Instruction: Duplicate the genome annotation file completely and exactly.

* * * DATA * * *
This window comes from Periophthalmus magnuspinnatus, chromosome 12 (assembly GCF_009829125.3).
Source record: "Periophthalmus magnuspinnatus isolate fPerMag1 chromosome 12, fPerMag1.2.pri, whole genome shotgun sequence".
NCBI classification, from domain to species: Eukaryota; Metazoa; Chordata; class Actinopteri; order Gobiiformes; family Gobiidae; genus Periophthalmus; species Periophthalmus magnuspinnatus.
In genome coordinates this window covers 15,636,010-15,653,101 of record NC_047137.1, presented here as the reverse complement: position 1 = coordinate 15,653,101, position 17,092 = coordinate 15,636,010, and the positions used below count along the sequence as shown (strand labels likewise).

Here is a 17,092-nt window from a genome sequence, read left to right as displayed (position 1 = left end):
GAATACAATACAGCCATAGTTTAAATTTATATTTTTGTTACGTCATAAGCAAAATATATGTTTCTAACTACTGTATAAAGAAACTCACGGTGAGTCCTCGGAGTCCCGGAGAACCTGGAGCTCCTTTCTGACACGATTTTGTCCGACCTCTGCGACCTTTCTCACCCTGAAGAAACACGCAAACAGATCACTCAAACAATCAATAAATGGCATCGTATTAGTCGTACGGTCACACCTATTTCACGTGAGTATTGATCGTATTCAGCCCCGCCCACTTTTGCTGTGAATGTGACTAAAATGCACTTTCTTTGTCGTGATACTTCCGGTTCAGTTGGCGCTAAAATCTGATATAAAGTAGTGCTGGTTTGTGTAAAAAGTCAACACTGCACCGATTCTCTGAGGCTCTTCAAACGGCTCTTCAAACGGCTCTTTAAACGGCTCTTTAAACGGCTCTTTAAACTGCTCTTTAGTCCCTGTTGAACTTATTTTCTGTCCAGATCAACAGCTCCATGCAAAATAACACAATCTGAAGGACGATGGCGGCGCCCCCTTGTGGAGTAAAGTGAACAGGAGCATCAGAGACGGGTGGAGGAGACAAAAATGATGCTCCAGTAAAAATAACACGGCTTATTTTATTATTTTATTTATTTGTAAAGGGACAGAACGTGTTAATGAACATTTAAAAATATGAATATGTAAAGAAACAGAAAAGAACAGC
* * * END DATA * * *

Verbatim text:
This window comes from Periophthalmus magnuspinnatus, chromosome 12 (assembly GCF_009829125.3).
Source record: "Periophthalmus magnuspinnatus isolate fPerMag1 chromosome 12, fPerMag1.2.pri, whole genome shotgun sequence".
NCBI classification, from domain to species: Eukaryota; Metazoa; Chordata; class Actinopteri; order Gobiiformes; family Gobiidae; genus Periophthalmus; species Periophthalmus magnuspinnatus.
In genome coordinates this window covers 15,636,010-15,653,101 of record NC_047137.1, presented here as the reverse complement: position 1 = coordinate 15,653,101, position 17,092 = coordinate 15,636,010, and the positions used below count along the sequence as shown (strand labels likewise).

Here is a 17,092-nt window from a genome sequence, read left to right as displayed (position 1 = left end):
GAATACAATACAGCCATAGTTTAAATTTATATTTTTGTTACGTCATAAGCAAAATATATGTTTCTAACTACTGTATAAAGAAACTCACGGTGAGTCCTCGGAGTCCCGGAGAACCTGGAGCTCCTTTCTGACACGATTTTGTCCGACCTCTGCGACCTTTCTCACCCTGAAGAAACACGCAAACAGATCACTCAAACAATCAATAAATGGCATCGTATTAGTCGTACGGTCACACCTATTTCACGTGAGTATTGATCGTATTCAGCCCCGCCCACTTTTGCTGTGAATGTGACTAAAATGCACTTTCTTTGTCGTGATACTTCCGGTTCAGTTGGCGCTAAAATCTGATATAAAGTAGTGCTGGTTTGTGTAAAAAGTCAACACTGCACCGATTCTCTGAGGCTCTTCAAACGGCTCTTCAAACGGCTCTTTAAACGGCTCTTTAAACGGCTCTTTAAACTGCTCTTTAGTCCCTGTTGAACTTATTTTCTGTCCAGATCAACAGCTCCATGCAAAATAACACAATCTGAAGGACGATGGCGGCGCCCCCTTGTGGAGTAAAGTGAACAGGAGCATCAGAGACGGGTGGAGGAGACAAAAATGATGCTCCAGTAAAAATAACACGGCTTATTTTATTATTTTATTTATTTGTAAAGGGACAGAACGTGTTAATGAACATTTAAAAATATGAATATGTAAAGAAACAGAAAAGAACAGC